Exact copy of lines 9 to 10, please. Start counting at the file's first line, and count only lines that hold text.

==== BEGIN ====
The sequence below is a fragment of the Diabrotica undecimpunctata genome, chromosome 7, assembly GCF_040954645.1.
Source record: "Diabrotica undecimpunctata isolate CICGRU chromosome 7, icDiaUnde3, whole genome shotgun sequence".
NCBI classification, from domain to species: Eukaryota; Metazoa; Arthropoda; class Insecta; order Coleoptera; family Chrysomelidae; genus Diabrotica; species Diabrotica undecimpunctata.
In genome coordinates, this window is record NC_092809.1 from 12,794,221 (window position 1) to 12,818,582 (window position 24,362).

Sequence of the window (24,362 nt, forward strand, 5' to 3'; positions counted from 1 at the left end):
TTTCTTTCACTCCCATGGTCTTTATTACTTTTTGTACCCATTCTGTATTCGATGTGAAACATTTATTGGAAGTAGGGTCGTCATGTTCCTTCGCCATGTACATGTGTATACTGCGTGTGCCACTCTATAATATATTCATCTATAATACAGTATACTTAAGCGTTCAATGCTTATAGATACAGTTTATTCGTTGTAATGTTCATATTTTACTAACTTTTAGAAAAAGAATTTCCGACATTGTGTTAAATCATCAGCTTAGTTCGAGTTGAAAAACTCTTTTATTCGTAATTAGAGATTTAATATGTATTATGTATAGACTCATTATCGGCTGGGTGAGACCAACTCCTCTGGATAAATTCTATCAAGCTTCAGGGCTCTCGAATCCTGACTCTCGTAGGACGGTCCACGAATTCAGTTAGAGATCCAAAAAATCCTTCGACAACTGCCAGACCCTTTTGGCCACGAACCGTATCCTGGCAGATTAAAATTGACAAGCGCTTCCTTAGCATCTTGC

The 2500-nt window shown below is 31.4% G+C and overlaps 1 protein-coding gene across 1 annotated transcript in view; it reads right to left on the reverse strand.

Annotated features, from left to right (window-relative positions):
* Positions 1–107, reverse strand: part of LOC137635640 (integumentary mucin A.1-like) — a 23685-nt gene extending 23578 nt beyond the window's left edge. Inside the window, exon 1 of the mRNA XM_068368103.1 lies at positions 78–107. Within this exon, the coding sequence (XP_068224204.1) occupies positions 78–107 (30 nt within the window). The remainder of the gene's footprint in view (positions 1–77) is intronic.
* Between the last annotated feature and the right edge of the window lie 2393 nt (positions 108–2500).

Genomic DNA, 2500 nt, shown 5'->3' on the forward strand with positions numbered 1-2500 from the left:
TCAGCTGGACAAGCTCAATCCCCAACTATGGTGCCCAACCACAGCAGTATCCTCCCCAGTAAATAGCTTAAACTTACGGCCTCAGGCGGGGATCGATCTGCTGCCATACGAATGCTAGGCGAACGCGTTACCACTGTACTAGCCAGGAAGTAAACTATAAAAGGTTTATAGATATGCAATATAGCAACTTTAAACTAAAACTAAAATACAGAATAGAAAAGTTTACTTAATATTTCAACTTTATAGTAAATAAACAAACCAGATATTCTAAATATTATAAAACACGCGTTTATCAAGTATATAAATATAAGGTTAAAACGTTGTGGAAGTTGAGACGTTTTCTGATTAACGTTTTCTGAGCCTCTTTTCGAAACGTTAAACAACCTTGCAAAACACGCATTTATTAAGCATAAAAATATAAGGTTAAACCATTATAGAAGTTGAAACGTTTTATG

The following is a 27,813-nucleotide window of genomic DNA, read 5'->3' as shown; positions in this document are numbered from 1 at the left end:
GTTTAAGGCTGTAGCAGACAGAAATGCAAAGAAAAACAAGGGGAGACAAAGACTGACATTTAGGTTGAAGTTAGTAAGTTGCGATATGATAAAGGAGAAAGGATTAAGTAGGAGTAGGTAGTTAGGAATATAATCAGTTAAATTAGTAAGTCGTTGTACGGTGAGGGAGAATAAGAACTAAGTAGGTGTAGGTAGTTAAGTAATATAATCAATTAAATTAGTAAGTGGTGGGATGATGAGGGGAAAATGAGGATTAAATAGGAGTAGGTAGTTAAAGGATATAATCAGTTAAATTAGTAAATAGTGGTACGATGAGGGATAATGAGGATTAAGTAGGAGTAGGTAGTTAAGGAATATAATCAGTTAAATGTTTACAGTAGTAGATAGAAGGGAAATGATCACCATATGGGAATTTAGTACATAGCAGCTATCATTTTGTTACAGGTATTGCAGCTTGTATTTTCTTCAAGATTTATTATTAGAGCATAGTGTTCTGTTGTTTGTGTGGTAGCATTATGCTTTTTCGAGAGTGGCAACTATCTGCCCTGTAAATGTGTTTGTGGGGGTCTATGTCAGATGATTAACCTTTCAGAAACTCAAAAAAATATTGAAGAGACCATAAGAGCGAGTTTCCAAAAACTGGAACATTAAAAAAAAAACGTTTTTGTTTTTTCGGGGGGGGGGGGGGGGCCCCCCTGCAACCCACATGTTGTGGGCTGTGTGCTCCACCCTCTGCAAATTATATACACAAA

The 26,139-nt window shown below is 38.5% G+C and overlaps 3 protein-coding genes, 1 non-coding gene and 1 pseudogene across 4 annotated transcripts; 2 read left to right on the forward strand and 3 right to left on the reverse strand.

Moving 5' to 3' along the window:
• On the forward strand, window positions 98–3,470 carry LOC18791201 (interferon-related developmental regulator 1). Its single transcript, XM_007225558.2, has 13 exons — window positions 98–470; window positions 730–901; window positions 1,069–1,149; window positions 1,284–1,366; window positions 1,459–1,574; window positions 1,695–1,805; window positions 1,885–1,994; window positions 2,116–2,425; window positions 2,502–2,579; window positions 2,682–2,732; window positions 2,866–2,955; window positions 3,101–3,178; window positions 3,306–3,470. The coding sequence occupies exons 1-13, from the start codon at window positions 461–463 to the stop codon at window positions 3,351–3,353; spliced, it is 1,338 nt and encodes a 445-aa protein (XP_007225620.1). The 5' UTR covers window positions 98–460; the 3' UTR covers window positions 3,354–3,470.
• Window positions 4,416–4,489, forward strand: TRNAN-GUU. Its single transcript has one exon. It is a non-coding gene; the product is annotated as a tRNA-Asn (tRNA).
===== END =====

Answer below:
* Positions 1–107, reverse strand: part of LOC137635640 (integumentary mucin A.1-like) — a 23685-nt gene extending 23578 nt beyond the window's left edge. Inside the window, exon 1 of the mRNA XM_068368103.1 lies at positions 78–107. Within this exon, the coding sequence (XP_068224204.1) occupies positions 78–107 (30 nt within the window). The remainder of the gene's footprint in view (positions 1–77) is intronic.
* Between the last annotated feature and the right edge of the window lie 2393 nt (positions 108–2500).